Published on: October 24, 2011
There is a terrific, 7,000+ word story in the November issue of Fast Company
that looks at what it says is the coming and inevitable battle between four technological behemoths - Amazon, Apple, Facebook and Google. It would be a mistake to try to summarize it here; rather, here are some excerpts that hopefully will tease you into reading. (A link to the full story is below.)
• “To state this as clearly as possible: The four American companies that have come to define 21st-century information technology and entertainment are on the verge of war. Over the next two years, Amazon, Apple, Facebook, and Google will increasingly collide in the markets for mobile phones and tablets, mobile apps, social networking, and more. This competition will be intense. Each of the four has shown competitive excellence, strategic genius, and superb execution that have left the rest of the world in the dust.”
• “There was a time, not long ago, when you could sum up each company quite neatly: Apple made consumer electronics, Google ran a search engine, Amazon was a web store, and Facebook was a social network. How quaint that assessment seems today ... Amazon, Apple, Facebook, and Google don't recognize any borders; they feel no qualms about marching beyond the walls of tech into retailing, advertising, publishing, movies, TV, communications, and even finance. Across the economy, these four companies are increasingly setting the agenda. Bezos, Jobs, Zuckerberg, and Page look at the business world and justifiably imagine all of it funneling through their servers. Why not go for everything? And in their competition, each combatant is getting stronger, separating the quartet further from the rest of the pack.”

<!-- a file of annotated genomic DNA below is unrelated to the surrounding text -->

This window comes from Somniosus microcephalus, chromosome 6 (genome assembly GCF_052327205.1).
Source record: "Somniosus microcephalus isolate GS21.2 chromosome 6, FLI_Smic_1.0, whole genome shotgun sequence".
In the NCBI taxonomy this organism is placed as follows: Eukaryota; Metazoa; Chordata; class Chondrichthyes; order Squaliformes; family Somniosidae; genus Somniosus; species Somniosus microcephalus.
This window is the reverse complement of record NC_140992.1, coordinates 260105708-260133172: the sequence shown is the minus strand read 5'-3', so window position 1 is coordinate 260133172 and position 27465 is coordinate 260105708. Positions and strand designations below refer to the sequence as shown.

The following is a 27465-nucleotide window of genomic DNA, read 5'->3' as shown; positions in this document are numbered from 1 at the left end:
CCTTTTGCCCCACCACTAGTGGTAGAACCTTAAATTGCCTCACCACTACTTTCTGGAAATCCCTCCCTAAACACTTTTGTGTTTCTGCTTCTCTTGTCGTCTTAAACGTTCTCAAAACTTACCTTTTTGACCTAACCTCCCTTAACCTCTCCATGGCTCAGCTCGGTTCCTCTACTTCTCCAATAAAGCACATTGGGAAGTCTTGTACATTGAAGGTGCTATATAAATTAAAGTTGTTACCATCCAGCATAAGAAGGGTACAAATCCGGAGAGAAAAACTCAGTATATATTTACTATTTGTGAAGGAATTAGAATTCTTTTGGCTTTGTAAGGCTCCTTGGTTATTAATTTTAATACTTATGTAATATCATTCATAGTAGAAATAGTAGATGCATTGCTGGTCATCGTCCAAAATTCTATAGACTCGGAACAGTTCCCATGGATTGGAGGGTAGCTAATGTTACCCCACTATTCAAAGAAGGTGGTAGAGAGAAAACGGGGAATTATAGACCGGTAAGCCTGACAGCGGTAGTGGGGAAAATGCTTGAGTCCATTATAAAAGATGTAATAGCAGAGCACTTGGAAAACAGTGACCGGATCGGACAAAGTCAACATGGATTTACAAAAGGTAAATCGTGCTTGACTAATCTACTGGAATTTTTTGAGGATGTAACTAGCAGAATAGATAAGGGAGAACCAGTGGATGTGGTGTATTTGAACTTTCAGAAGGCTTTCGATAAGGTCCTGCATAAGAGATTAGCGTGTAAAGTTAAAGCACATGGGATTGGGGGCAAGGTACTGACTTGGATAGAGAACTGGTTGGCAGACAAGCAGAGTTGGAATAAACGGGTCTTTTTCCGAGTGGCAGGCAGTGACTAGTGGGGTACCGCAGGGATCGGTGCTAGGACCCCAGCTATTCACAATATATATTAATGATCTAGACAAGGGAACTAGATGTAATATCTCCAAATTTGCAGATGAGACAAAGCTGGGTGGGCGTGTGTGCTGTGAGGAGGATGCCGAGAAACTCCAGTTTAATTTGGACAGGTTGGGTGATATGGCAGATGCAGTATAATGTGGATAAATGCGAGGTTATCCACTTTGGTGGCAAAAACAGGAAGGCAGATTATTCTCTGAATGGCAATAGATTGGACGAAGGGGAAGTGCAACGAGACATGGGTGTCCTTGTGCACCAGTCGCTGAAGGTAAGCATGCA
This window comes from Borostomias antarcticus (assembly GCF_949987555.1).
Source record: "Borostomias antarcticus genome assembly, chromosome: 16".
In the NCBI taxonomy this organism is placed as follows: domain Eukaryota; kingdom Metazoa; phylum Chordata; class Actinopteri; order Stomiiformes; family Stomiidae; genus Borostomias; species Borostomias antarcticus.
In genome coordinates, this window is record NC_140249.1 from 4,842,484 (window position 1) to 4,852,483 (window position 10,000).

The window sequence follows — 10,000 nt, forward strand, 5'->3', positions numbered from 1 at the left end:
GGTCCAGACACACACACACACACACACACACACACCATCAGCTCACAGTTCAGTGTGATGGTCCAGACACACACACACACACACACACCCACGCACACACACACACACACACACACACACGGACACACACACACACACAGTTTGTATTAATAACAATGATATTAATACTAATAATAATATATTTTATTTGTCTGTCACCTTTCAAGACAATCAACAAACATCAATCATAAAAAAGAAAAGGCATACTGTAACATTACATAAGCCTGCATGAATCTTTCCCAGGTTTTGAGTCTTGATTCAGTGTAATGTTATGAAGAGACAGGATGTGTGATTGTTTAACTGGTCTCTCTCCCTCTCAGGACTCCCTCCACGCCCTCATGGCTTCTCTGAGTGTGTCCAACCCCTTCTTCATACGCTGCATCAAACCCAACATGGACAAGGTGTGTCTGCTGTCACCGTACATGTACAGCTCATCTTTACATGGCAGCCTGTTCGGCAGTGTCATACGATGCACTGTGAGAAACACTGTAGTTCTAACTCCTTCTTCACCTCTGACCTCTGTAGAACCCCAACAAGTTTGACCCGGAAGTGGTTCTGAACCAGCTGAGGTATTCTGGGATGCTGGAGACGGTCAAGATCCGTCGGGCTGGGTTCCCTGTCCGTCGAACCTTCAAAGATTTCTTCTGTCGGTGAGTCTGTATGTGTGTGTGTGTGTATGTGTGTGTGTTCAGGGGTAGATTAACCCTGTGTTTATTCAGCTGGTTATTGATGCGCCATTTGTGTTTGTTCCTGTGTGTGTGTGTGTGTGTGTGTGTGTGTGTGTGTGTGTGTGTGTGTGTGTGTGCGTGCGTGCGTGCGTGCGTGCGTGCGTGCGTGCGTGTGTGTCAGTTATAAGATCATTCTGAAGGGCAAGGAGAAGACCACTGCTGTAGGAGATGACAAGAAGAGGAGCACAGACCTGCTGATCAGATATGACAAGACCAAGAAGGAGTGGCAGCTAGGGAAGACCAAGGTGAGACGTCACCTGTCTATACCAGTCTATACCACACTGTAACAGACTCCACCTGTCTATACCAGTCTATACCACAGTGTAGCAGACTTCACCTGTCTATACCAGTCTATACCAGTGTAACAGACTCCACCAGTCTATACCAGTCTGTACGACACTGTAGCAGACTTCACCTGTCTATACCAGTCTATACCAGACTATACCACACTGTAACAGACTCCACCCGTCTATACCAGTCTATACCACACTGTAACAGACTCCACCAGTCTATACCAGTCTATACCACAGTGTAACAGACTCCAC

• “It is certainly possible to decode the Fab Four's big-picture strategic ambitions: Over the next few years, each will infiltrate, digitize, and revolutionize every corner of your life, taking a slice out of each transaction that results. This is a vision shared by all four, and it hinges on three interrelated ideas.
First, each company has embraced what Jobs has branded the ‘post-PC world’ - a vision of daily life that is enabled by, and comes to depend on, smartphones, tablets, and other small, mobile, easy-to-use computers. Each of these companies has already benefited more than others from this proliferation of mobile, a shift that underlies their extraordinary gains in revenue, cash reserves, and market cap ... The second idea is a function of the fact that these post-PC devices encourage and facilitate consumption, in just about every form. So each of these giants will deepen their efforts to serve up media--books, music, movies, TV shows, games, and anything else that might brighten your lonely hours (they're also socializing everything, so you can enjoy it with friends or meet new ones). But it's not just digital media; they will also make the consumption of everything easier. The new $79 Kindle, for example, isn't just a better reading device; it integrates Amazon's local-offers product. The Fire will be accompanied by a tablet-friendly redesign of Amazon.com that will make it easier for you to buy the physical goods that the company sells, from pet food to lawn mowers. Wherever and whenever you are online, they want to be there to assist you in your transaction.